Shortly after that, I reached out to Aura Bogado, an investigative reporter at Reveal, a nonprofit investigative newsroom. During a conversation with Aura, who is now a 2021 Data Fellow, I told her about some of the ideas that I let fall by the wayside. When I told her about the hygiene story in the back of my mind, it caught her attention. Aura encouraged me to take a deeper look at the handwashing stations rather than try to get a story out as soon as possible.

Soon after, I came across a Tweet about the 2020 Data Fellowship. For months I sat on this exclusive data because I didn’t know how to properly analyze it. A crash course in data journalism seemed like the perfect fit for me so I applied and a few months later, I found out I was accepted.

I was in a fortunate position in many ways. Unlike some of my fellow reporters, I had already obtained months of data that presumably only I had access to. I naively assumed analyzing that data would be easy, but it proved to be much more challenging.

For starters, my data was a mess. There was a spreadsheet for each day. And I had nearly six months of data to go through. Plus, there were inconsistencies. Some spreadsheets had eight columns, others had four or five.

To this day, as far as I know, there is no easy way to combine a bunch of spreadsheets together. I found a few solutions online, but they had limitations. Running into messy data was discouraging for someone working on their first data project and it slowed me down.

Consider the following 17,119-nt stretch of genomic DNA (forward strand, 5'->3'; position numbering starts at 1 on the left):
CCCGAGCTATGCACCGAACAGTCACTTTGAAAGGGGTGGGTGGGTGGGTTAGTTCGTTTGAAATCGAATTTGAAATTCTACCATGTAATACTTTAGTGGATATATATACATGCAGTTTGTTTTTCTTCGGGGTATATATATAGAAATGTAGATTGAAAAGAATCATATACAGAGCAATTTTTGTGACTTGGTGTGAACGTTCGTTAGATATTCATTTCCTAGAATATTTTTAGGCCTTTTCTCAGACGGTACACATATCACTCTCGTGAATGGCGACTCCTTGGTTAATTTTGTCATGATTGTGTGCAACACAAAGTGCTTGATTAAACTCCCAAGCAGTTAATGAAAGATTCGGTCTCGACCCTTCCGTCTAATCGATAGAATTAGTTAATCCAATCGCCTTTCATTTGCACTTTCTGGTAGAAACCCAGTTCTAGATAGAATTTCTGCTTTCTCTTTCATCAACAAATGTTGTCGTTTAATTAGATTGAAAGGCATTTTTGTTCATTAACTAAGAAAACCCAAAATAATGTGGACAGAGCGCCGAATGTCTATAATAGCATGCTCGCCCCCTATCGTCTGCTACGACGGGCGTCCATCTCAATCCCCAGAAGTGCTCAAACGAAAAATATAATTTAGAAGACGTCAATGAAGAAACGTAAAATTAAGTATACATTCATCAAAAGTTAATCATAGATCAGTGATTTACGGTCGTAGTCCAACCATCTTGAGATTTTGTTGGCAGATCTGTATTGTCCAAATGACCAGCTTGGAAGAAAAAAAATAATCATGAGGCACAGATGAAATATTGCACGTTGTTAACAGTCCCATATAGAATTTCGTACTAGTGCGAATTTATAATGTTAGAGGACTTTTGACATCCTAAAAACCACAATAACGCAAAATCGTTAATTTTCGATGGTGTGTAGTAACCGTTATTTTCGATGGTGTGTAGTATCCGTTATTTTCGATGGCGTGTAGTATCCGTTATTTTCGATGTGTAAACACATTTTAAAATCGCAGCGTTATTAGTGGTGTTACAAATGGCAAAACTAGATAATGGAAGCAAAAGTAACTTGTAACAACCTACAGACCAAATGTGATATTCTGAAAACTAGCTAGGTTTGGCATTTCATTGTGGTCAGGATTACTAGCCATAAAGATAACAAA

After I finally managed to combine all the spreadsheets, I discovered that there were also inconsistencies with my data. For example, a unit at 405 San Pedro might also be listed as 4th and San Pedro. 

Thankfully, Minneapolis Star Data Editor MaryJo Webster, my senior fellow during the project, reassured me that it’s common to deal with messy data. Data is never truly perfect. You should treat it like you would any other source and question it.

After weeks of analyzing data, learning how to use new software and visualizing data, I began feeling overwhelmed and had a hard time boiling down my project into clear story ideas. That’s when MaryJo encouraged me to focus on one central hypothesis and a few easy-to-understand findings to build my stories around. She explained that oftentimes the simplest findings are the most impactful because they’re the easiest to understand.

So, rather than trying to figure out which handwashing station had the worst maintenance record in the city for instance, I focused on the total number of units that the city assessed each day and found that the city failed to assess all of the units as they had promised.

I also highlighted the fact that there was a desperate need for port-a-potties, based on conversations I had with unhoused folks through my project. I also followed the money, which led to a story about how vendors were getting paid millions of dollars for work they weren’t completing.

That story pushed the city to remove all of the units. But follow-up reporting, revealing that city representatives were blindsided by the move and didn’t support the decision, made the city reconsider their decision. And about a month after my story, they voted to reinstate a portion of the units that they removed. During a Los Angeles City Council meeting, Councilmember Mike Bonin shouted out my reporting, shortly before the council unanimously approved to bring back the units.

But the story didn’t end there, my latest report on hygiene stations revealed that the city has been slow to reinstate all of the units that they approved, and there are still issues concerning maintenance.

None of this would have been possible without the fellowship. To tell this investigative story, I had to learn a completely new skillset.